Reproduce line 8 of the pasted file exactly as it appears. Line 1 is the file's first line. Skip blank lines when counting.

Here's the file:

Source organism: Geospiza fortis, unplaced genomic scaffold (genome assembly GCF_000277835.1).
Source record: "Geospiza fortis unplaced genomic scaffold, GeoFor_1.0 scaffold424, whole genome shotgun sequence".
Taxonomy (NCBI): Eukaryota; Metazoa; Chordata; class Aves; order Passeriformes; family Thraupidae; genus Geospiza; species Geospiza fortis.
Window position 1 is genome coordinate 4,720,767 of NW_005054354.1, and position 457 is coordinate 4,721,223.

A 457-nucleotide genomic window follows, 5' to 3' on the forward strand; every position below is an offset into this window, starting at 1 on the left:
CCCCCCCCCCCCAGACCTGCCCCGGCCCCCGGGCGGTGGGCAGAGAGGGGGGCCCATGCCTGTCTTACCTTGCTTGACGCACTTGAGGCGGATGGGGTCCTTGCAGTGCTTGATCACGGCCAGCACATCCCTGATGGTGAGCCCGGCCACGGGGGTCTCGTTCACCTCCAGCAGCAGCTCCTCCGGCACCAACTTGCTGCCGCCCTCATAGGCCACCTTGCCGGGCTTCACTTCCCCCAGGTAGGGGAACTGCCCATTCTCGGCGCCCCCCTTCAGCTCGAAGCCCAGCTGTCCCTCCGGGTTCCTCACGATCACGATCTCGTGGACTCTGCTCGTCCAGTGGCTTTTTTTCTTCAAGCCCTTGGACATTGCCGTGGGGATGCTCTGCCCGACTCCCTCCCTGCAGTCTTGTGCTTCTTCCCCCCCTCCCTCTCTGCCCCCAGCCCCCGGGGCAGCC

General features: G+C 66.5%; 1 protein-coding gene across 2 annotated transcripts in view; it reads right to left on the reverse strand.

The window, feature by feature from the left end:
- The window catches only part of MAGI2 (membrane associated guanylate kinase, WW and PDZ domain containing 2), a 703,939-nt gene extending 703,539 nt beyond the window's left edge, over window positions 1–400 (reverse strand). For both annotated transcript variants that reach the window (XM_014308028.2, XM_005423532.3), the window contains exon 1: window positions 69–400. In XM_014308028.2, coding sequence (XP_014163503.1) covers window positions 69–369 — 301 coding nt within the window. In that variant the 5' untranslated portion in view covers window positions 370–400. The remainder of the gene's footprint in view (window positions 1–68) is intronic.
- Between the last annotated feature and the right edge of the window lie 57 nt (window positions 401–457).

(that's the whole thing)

The window, feature by feature from the left end: